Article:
Why INFJs Are Both Thinkers And Feelers (And How To Find a Balance Between the Two)

Categories: Self-Discovery, INFJ

INFJs are sensitive, compassionate people who care about other people’s feelings and want to make the world a better place. But they are also deep thinkers with a clear sense of logic and, often, a love of science. This combination of artistic vision and fact-based reasoning can make INFJs appear to have two distinct personalities, and can confuse even INFJs themselves, especially when it comes to making career choices.

But if you’re an INFJ, you don’t have to choose one or the other. You can embrace both sides of your unique nature. Read on to find out why INFJs are both Thinkers and Feelers and what you can do to satisfy these dual and often competing sides of your personality.

Decoding the Mysterious INFJ

Breaking down the INFJ type into its four functions can help you see your strengths and weaknesses and their influence on your personality. But they are more than just a list. They interact and affect your choices to varying degrees. This is called ‘type dynamics’. Your dominant function has the most influence on you. The second function is the auxiliary and supports the dominant. The third and fourth functions, called tertiary and inferior, are the least powerful.

For the INFJ, the four functions are introverted intuition, extraverted feeling, introverted thinking and extraverted sensing.

Introverted Intuition is the dominant function of INFJs. This means they are focused inwards, on the internal world of thoughts and ideas, as opposed to an extraverted function which is centered on the real physical world. Introverted intuition types like to reflect on the world around them, the meaning of things and their own purpose in life. They are often keen readers, researchers and intellectuals who truly enjoy learning, but a lot of the information they absorb is received through intuition or the unconscious.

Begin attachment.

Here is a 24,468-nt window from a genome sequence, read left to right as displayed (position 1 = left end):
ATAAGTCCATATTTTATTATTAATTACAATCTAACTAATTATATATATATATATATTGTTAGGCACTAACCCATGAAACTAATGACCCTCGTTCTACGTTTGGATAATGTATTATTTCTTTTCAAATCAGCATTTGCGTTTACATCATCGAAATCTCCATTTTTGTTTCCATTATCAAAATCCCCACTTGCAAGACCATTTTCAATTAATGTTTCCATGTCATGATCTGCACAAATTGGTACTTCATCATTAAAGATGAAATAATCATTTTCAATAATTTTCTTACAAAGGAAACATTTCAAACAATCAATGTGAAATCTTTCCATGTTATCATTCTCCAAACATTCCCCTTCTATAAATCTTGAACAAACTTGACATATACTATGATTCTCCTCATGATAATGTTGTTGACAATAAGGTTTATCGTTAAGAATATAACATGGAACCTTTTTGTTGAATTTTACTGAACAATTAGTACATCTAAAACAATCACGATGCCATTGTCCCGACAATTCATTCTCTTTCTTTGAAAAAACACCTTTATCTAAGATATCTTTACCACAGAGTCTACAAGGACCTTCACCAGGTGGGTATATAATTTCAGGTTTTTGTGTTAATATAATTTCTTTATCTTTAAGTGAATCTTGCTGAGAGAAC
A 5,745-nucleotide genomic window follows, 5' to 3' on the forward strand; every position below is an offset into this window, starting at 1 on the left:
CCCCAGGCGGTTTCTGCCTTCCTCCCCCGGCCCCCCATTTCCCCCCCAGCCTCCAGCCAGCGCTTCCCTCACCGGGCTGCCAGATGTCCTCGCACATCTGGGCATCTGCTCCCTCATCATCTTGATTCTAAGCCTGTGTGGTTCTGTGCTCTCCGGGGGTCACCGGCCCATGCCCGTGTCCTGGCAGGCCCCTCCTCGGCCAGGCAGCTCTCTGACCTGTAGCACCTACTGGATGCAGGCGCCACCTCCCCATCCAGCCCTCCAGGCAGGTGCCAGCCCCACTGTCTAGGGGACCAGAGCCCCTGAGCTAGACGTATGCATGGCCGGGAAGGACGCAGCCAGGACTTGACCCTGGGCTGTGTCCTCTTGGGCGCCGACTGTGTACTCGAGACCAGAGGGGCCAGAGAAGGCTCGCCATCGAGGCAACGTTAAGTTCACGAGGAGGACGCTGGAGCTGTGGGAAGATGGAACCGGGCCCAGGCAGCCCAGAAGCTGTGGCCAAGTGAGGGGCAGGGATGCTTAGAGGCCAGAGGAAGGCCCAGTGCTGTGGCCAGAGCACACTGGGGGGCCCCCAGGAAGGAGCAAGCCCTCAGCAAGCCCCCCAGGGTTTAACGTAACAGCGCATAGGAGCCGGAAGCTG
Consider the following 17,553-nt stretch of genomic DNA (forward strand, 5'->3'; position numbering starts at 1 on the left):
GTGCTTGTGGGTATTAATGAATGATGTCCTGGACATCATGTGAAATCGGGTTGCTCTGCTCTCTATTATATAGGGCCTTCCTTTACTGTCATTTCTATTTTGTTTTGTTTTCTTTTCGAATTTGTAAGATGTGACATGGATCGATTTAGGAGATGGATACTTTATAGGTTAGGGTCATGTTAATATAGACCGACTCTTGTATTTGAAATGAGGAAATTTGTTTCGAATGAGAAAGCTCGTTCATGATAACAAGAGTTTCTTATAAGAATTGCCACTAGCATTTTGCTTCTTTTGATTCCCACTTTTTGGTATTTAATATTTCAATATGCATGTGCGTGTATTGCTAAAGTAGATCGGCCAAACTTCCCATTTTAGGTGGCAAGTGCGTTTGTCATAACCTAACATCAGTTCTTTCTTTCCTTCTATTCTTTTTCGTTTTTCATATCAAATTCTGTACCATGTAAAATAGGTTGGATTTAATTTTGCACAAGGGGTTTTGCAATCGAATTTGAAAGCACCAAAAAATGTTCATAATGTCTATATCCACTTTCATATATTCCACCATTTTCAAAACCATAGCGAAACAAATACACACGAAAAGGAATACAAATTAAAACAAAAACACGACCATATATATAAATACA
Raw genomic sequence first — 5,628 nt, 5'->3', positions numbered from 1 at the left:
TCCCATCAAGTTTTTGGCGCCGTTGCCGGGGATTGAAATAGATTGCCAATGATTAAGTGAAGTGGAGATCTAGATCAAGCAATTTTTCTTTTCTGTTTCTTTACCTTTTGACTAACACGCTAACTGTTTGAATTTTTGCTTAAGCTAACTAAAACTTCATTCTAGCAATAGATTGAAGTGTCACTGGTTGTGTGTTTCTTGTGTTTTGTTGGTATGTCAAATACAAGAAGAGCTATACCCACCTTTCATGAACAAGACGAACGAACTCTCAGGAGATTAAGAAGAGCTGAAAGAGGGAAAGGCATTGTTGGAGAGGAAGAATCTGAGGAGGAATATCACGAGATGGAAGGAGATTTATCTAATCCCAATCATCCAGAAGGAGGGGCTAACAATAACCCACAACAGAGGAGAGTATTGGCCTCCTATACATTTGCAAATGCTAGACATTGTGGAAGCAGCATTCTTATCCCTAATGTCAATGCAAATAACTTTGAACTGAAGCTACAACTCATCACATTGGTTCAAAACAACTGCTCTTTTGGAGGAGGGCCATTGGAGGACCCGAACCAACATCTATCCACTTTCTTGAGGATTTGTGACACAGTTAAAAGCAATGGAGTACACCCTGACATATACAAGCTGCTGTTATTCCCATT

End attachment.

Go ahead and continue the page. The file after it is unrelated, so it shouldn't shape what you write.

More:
They love language and in-depth discussions about their insights and theories using stories, symbols, patterns and metaphors. For the INFJ, this dominant function provides the ability and desire to absorb ideas, see meaningful connections around them and express them creatively.

Extraverted Feeling is the secondary function in INFJs. Deeply concerned with the energy, moods, and feelings of others, INFJs have deep insights into people and situations and make decisions based on how they will affect people.

People with extraverted feeling are extremely empathetic and compassionate individuals who enjoy helping others. They like being useful, supportive and encouraging, although sometimes they help too much and put other people’s needs, feelings and desires before their own. This auxiliary function in INFJs supports their primary introverted intuition function by giving them a drive to express their ideas and insights in a way that is clear, understanding, compassionate, accessible and will benefit other people.

Introverted Thinking is the INFJ’s tertiary function. People with introverted thinking want the world to make sense in a logical way. This focus on logical thinking and facts creates an interest in understanding why things happen, rather than how they happen or how things work, which can lead to the study of science, math, technology and research.